©MPD01605 Flickr

©MPD01605 Flickr

The Payment Services Directive (PSD) legislation was adopted in 2007 with the objective of making cross-border payments across the EU as easy, efficient and secure as “national” payments within a member state. With the arrival of PSD2, the trend of digital innovation in payment will accelerate, states Antony Bream, UK managing director at Crealogix.

The original Directive provided the legal framework for payments within the EU and has brought substantial benefits to the European economy, easing access for new market entrants and payment institutions, and offering more choice to consumers. It offered economies of scale and helped the Single Euro Payments Area (SEPA) in practice. The PSD enabled more transparency and information for consumers, cut down execution times, strengthened refund rights, and clarified the liability of consumers and payment institutions. With the legislation in place, payments have been securely, easily and quickly made throughout the EU. The PSD has been a key enabler in the recent “fintech boom” in Europe.

After 2007, new payment services and service providers have emerged which are not covered by the existing Directive. Such new players include non-bank Payment Service Providers (PSPs) that make it possible for consumers to pay online purchases through their online accounts instead of using credit cards, for instance, Apple Pay, Google Wallet, PayPal and Stripe.

On 8 October 2015, the European Parliament has approved on the revised Payment Services Directive (PSD2), which widens the scope of the PSD by covering new services and players as well as by extending the scope of existing services.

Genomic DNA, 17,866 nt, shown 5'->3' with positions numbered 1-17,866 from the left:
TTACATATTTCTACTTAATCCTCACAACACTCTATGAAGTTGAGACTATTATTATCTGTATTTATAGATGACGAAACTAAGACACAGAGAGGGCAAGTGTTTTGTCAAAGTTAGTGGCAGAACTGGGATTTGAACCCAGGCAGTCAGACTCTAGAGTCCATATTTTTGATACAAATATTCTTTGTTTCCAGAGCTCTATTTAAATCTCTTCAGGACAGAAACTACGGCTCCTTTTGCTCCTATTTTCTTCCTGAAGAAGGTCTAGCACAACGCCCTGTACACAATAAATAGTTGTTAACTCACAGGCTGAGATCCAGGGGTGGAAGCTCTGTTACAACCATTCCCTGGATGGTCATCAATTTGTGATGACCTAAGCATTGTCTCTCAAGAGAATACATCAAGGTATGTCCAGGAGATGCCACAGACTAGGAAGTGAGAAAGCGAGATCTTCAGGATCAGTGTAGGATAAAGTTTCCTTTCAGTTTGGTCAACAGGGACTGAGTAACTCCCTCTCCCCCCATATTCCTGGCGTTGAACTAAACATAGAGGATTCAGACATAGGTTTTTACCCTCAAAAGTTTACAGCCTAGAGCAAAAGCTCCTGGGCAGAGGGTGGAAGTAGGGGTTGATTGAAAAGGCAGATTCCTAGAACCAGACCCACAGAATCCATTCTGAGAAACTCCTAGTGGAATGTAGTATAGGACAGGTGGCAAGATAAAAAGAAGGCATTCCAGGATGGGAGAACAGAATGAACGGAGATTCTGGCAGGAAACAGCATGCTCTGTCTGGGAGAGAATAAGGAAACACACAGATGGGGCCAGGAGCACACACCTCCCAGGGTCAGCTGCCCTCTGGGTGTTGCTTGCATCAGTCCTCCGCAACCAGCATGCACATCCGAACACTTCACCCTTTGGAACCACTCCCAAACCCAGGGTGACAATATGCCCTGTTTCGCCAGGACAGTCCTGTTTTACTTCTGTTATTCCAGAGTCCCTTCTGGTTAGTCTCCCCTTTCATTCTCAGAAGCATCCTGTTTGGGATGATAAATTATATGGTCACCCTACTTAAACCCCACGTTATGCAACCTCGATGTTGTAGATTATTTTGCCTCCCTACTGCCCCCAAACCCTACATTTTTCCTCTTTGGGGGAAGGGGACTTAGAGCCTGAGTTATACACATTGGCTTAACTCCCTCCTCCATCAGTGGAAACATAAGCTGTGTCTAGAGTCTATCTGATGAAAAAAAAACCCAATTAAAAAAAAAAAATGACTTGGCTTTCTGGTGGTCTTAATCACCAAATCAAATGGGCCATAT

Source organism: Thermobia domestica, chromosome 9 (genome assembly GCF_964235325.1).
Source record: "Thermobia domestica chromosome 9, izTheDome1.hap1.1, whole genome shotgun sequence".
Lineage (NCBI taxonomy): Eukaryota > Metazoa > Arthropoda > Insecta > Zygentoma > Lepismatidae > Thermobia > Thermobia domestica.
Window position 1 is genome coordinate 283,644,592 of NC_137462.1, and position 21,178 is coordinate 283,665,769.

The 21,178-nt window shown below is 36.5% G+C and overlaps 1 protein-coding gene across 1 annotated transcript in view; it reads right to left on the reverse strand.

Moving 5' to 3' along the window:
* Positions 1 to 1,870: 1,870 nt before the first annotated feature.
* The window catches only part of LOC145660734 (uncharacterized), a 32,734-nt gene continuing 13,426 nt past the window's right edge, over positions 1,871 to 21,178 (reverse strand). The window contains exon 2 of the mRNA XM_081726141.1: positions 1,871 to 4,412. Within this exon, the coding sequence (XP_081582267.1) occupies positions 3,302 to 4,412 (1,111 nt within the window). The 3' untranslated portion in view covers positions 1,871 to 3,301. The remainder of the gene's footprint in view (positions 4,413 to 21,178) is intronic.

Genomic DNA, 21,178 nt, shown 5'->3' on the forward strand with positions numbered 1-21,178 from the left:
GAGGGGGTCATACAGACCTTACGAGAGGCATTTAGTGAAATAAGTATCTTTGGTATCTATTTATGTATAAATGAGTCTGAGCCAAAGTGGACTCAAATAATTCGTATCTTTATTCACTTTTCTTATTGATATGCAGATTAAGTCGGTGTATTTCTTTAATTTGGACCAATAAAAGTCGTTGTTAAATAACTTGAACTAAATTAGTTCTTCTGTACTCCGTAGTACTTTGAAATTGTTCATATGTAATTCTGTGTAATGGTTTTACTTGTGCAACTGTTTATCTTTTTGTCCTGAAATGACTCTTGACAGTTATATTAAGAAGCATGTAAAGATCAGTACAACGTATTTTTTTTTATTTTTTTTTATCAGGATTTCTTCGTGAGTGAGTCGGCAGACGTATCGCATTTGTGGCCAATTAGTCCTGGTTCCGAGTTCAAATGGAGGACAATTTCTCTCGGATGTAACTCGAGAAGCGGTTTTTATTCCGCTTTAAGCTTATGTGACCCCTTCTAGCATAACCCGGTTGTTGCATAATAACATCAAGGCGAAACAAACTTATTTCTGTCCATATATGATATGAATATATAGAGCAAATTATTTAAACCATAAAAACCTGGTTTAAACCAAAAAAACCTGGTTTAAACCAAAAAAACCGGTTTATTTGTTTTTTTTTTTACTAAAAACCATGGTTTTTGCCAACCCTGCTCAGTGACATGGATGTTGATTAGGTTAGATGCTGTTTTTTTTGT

Under PSD2, banks and other PSPs must give so-called payment initiation service providers (PISPs) access to their customers’ accounts so as to facilitate transactions ordered at the customers’ request. However, in return, PISPs must observe a number of data security obligations and takes on certain liabilities in relation to any unauthorised transactions it is responsible for. And enabling account access by ‘third-parties’ obviously triggered a lively debate on Application Programming Interfaces (APIs).

In the past decade, APIs have become the de facto paradigm for sharing data, and have enabled organisations that hold large amounts of data to become platforms for third-party innovation, without human intervention. Large platforms such as Google, Twitter and Facebook offer APIs to third-parties for login or for initiating messages. In the payment space, PayPal has pioneered external APIs since 2010 on the basis of which a whole new ecosystem flourished. Now amplified through PSD2, APIs are becoming a pan-European business topic for bankers requiring incumbents to adapt their business and operating model to remain relevant in the digital era.

In the UK, the government is committed to creating open application programming interfaces (APIs) for banks to help modernise the financial sector and improve customer services, as well as putting pressure on incumbent lenders to innovate quicker, since the financial sector has lagged behind other industries in adopting new technology.

The reforms are necessary to open up the market to digital disruptors, and PSD2 is not just another regulation requiring only an operational and compliance approach by financial institutions. Senior management in banking will be strongly challenged on vision, decision-making and execution capabilities, but there are also opportunities for incumbent banks and payment service providers to expand the nature of their existing services.

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